American blues rock guitarist Eric Gales has paid his dues in overcoming his demons.  Now mature and driven, as his latest album Middle of the Road demonstrates, we spoke with Eric to discuss his highly anticipated appearance at the upcoming Bluesfest, his unique playing style and how he gets his guitar sound. By Paul Southwell.

You’re coming to Australia for Bluesfest as part of an impressive line-up that also includes the legendary Carlos Santana. Is an onstage jam with Carlos on the cards?

It's possible. He is a huge influence to me and has been there for me since I was seventeen years old and is an artist that I have always admired. I am very grateful to have him be a part of my life. I look forward to seeing him at Bluesfest in April. I was onstage with him just last year at a French festival [Guitare en Scène] and I did that for charity so it was a wonderful occasion.  

The latest album, Middle of the Road, has many collaborations including some guitar trade-offs with Gary Clark Jr. on a cover of Freddie King’s song ‘Boogie Man’. How did that come about?

Man, he's a friend of mine so I called him to ask if he'd like to be a part of this record. He came on in, right off the road and said it was an amazing track so we did our parts and it turned out well. He definitely makes his Epiphone guitar sound great.

You use a variety of Stratocaster styled guitars as well as a ’62 Fender Stratocaster. Of your guitars, which guitar is the most essential one?

Man, I use the Magneto [Sonnet Raw Dawg signature model guitar] quite a bit. That one has got to be my favourite. I have all the other backups but I play that one a lot. The pickups in it are Lollar Vintage Blackface pickups.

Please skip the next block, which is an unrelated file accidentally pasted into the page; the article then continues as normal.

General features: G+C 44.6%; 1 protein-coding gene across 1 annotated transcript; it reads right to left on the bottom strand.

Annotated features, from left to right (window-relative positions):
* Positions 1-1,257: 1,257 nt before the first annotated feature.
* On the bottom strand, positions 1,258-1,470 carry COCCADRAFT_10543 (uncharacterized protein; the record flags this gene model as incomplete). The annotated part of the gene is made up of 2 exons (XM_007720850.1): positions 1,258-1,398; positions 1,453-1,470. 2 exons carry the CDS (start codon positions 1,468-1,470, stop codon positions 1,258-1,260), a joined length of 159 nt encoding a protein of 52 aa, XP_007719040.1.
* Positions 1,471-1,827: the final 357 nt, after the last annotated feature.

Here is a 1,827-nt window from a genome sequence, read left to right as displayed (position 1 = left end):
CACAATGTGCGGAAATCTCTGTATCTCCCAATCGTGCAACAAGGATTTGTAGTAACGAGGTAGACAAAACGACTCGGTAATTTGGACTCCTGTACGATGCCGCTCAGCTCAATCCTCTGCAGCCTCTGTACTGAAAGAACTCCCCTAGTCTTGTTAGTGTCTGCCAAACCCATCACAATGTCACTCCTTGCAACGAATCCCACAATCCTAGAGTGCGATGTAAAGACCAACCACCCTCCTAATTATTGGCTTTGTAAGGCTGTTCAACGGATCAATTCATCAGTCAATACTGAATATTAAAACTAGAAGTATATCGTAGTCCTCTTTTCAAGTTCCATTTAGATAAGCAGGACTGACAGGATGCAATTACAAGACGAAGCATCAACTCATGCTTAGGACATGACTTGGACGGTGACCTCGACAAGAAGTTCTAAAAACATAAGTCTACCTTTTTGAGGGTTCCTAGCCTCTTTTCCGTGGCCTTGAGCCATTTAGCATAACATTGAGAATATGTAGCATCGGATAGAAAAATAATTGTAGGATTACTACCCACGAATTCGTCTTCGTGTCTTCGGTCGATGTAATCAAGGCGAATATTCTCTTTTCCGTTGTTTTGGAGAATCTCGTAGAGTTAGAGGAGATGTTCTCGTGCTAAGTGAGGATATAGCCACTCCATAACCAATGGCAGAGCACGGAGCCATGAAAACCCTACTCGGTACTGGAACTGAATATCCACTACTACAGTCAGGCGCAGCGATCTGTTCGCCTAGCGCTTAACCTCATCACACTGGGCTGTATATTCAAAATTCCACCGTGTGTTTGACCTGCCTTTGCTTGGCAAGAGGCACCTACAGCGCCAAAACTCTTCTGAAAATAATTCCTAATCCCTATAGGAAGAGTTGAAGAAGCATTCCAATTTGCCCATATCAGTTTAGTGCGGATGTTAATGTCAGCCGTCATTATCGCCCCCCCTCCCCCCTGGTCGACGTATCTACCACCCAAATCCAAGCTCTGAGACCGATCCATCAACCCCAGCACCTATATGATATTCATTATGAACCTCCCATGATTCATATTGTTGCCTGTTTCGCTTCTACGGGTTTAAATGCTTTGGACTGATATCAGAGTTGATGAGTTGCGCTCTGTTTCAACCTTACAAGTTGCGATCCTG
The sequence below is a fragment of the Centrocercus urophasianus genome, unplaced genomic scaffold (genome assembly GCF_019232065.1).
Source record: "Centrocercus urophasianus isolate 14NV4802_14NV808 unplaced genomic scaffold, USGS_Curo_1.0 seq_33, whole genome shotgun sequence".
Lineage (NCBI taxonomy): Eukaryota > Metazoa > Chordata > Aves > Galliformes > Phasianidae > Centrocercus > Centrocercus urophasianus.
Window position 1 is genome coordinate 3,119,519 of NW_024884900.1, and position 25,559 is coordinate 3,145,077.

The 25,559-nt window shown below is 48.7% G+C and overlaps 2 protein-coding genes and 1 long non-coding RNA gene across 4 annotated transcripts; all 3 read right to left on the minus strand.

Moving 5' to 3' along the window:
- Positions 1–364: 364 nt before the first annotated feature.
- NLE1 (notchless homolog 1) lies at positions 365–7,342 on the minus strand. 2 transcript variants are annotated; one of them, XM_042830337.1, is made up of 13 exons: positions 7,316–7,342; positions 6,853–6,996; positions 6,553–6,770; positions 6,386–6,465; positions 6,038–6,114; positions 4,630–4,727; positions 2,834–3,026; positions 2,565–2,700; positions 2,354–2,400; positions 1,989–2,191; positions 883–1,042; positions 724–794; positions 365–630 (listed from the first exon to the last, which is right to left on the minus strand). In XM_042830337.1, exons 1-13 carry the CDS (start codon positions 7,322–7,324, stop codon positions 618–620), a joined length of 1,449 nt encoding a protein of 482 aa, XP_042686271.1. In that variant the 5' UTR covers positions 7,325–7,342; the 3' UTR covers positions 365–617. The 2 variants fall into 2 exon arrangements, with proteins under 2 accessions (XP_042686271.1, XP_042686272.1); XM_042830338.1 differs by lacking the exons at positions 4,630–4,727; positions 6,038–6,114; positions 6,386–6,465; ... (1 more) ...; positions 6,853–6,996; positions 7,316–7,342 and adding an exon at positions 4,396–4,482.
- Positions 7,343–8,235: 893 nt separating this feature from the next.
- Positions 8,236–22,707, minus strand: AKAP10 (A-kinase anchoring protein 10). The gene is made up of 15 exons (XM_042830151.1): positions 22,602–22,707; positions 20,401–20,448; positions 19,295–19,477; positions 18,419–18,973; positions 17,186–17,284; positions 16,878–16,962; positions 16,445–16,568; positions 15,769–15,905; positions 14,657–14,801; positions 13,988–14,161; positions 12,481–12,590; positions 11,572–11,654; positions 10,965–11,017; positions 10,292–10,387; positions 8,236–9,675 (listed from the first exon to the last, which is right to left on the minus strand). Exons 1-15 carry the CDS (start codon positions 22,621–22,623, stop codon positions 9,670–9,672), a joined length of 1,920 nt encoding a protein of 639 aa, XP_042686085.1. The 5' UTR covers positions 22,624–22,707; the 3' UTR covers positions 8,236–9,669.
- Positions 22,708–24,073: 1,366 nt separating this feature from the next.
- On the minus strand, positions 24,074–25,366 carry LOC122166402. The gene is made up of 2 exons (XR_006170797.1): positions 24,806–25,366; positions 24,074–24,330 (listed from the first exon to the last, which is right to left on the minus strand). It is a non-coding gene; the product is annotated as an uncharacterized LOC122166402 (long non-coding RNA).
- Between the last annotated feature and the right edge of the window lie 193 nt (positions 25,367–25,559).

What sort of sound do you prefer with your signature amplifier [Two Rock EG 100 watt]?

I go straight into the clean channel in that model amp because I use some floor effects of fuzz, a wah-wah and delay. For recording, I also go through the pedal board and that gives me a great tone.

How would you say your signature overdrive pedal [E.W.S. Eric Gales Brute Drive] compares to other overdrive options you might use?

It's just a distortion pedal that gives me enough grit for rhythm and lead. I also have a Colossus Fuzz [Mojo Hand FX] pedal which is a different sound. I think that between those two, I've got what I'm looking for, both live and in the studio.

So that fuzz pedal features on the song ‘I’ve Been Deceived’?

Yes, I used that to get a bigger sound and it came about nicely. I've been drawing more to the fuzz sound nowadays. It depends on the mood I'm in if I go for a distortion sound or a more clean sound. But that fuzz fits really well with that song.

Are your solos improvised or planned out? Some are fluid with aspects of Eric Johnson’s style.

Yeah, I just sit down and play. No pre-thought, it just all comes out at that moment and that works better for me. It comes from playing guitar and just playing along so it comes to be second nature.

Technique-wise, you use a right handed guitar upside down in a left handed position. 

When I was developing the style that I liked, I never knew of any way of labelling it, I just started playing. It turned out to be how it is as a combination of different people that I was influenced by and it's a different approach. I'm pulling the strings as opposed to most players who are pushing the strings. For me, it came from whatever got the job done. The technical side never dawned on me when I was coming up. It all came about through trial and error with whatever sounded good.

You played the bass parts on this album. Previously you’ve worked with Doug Pinnick [King’s X bassist and singer]. To some, your vocals have a similar timbre. Did you also pick up on his bass playing style?

For vocals, people have told me that but I don't really hear it. I was a bass player before so it just came naturally to do. Doug is a great influential guy and some of his vibe has surfaced here and there. He is definitely someone that I have listened to throughout the years. A lot of singing and playing at the same time is working with what you have and continuing to be the best you can.

How would you say that your song writing has changed over years? Is gospel a big influence?

I think it has changed for the better, man. For this record, I focused more on the songs in picking the lyrics and the melodies. The songs are really popping out and the melodies are sticking in my head. Yes, I was always in the church and the gospel influence has been a big part of who I am growing up.